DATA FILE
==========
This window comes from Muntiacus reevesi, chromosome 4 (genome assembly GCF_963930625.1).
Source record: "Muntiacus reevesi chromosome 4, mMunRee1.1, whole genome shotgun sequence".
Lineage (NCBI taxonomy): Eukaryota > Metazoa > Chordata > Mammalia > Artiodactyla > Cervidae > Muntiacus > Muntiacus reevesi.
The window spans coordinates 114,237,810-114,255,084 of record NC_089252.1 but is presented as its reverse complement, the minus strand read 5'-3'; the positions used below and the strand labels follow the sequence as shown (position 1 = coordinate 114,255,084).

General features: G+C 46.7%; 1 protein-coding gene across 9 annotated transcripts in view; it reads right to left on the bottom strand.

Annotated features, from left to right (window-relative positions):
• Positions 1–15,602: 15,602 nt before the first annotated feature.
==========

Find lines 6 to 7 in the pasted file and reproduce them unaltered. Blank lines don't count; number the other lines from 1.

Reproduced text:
Annotated features, from left to right (window-relative positions):
• Positions 1–15,602: 15,602 nt before the first annotated feature.